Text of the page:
NBA’s Board Of Governors Unanimously Approves Nets Sale To Joe Tsai

The NBA’s Board of Governors has unanimously approved the sale of the Nets – and the Barclays Center – to Joe Tsai, the league announced today in a press release.

Tsai, who had been a minority stakeholder in the franchise, finalized a deal last month to purchase the remaining shares from Mikhail Prokhorov, but that deal required approval from the Board of Governors before it could become fully official.

“We are thrilled that Joe Tsai is becoming the principal owner and governor of the Brooklyn Nets,” NBA commissioner Adam Silver said in a statement. “In addition to being a passionate basketball fan, Joe is one of China’s preeminent internet, media and e-commerce pioneers and his expertise will be invaluable in the league’s efforts to grow the game in China and other global markets.”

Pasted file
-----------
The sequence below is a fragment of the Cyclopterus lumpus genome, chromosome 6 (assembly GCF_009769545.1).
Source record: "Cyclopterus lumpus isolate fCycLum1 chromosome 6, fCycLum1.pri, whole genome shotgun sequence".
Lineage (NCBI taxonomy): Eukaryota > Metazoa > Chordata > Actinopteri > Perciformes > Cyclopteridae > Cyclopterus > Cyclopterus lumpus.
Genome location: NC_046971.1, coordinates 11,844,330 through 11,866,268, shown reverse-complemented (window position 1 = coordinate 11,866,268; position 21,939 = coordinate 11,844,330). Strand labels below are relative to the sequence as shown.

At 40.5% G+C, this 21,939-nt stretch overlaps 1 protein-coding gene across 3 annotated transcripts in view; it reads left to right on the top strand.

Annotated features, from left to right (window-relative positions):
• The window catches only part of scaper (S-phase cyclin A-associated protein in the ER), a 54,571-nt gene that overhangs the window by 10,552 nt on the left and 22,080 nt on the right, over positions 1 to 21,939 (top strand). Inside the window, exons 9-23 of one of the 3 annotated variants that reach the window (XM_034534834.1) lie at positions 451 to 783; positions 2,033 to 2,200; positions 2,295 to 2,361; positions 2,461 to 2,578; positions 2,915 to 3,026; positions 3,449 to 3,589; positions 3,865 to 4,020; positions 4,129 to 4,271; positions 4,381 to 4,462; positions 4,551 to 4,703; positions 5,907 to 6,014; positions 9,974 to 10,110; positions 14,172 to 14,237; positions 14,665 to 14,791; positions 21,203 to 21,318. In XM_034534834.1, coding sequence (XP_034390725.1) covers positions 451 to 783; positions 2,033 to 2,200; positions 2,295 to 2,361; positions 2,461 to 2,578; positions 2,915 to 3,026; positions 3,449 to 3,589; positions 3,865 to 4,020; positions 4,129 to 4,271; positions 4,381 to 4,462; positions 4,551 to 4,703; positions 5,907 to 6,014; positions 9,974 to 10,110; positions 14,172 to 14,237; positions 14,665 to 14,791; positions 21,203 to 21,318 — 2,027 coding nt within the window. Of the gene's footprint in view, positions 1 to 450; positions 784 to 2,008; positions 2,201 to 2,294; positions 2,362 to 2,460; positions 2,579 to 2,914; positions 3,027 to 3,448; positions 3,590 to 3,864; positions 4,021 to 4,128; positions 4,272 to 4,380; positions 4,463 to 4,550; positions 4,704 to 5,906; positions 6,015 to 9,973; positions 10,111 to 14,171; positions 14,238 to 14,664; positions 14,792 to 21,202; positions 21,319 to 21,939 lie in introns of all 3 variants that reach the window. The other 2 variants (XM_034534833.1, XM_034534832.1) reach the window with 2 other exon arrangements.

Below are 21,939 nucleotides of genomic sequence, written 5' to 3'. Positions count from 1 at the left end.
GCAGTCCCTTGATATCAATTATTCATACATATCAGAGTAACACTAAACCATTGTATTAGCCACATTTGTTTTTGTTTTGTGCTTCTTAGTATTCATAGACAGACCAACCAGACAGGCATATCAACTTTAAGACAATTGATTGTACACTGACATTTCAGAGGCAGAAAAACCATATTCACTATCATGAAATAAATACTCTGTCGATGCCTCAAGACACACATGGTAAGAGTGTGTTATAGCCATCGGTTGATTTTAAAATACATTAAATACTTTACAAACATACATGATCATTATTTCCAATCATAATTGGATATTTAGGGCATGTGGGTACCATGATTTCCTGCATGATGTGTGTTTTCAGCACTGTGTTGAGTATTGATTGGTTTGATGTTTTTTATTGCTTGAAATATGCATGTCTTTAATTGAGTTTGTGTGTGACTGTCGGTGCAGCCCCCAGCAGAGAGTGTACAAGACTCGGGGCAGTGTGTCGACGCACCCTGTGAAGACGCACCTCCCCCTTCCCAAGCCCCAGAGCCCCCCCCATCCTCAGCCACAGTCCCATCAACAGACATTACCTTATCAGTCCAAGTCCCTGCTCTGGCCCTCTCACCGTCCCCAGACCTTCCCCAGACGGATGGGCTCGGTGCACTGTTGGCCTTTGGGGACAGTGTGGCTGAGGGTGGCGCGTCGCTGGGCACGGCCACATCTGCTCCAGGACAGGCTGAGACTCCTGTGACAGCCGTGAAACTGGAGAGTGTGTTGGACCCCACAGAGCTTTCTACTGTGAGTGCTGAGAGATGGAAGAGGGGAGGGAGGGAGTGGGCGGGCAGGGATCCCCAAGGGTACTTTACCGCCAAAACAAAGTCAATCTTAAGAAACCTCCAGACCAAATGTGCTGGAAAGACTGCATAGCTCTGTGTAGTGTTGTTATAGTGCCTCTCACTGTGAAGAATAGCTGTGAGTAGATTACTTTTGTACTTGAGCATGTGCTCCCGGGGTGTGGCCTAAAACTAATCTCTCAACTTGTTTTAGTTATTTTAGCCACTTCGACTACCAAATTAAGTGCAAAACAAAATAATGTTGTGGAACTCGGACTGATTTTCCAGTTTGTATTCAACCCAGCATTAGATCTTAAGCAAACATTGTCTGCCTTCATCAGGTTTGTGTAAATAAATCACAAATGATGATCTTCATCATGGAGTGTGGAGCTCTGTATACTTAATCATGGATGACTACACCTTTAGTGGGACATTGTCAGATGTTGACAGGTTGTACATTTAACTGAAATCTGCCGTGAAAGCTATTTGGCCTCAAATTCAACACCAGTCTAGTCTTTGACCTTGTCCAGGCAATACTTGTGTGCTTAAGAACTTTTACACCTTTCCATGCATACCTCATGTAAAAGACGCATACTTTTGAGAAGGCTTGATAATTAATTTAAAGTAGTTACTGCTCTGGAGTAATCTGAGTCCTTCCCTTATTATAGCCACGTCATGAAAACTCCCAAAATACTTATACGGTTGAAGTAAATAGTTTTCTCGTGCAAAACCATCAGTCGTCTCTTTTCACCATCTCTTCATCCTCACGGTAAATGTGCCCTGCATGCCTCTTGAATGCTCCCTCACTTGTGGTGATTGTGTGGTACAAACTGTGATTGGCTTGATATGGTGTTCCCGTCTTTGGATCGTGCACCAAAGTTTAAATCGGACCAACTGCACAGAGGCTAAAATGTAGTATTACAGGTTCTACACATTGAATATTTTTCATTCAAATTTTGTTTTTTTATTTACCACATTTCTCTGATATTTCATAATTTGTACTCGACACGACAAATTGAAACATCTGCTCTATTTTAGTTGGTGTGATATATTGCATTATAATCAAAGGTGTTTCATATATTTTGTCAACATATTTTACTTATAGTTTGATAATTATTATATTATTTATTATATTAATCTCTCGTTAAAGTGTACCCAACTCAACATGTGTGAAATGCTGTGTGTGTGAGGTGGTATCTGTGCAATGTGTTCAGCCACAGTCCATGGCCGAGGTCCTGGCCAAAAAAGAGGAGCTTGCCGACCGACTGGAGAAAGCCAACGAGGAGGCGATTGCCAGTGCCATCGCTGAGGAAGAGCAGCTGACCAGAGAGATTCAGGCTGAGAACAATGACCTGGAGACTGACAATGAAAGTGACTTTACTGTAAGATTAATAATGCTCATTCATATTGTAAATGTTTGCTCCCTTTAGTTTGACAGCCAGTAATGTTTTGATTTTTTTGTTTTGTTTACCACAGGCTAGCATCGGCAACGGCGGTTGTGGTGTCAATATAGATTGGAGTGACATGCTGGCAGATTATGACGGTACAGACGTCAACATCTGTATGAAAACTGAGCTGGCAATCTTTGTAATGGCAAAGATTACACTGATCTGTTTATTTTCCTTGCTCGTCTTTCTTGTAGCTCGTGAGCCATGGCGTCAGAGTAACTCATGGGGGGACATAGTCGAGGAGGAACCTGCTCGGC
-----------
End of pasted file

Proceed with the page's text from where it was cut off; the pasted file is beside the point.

In addition to formally finalizing his purchase of the Nets and their arena, Tsai has also officially installed veteran executive David Levy as the CEO of the Nets and the Barclays Center, per a team press release. Levy, the former president of Turner, will also serve as the president of J Tsai Sports, the sports investment and holding vehicle controlled by the new Nets owner.

“David brings a unique combination of sports and media know-how, strategic thinking and operating skills to our sports and entertainment business. He is an entrepreneur at heart with the experience of managing and scaling organizations, and I really look forward to working with him,” Tsai said in a statement.

For more details on the sale of the Nets to Tsai and the hiring of Levy, be sure to check out our previous stories on those moves.

Several Nets Players Remain In Favor Of Adding Carmelo Anthony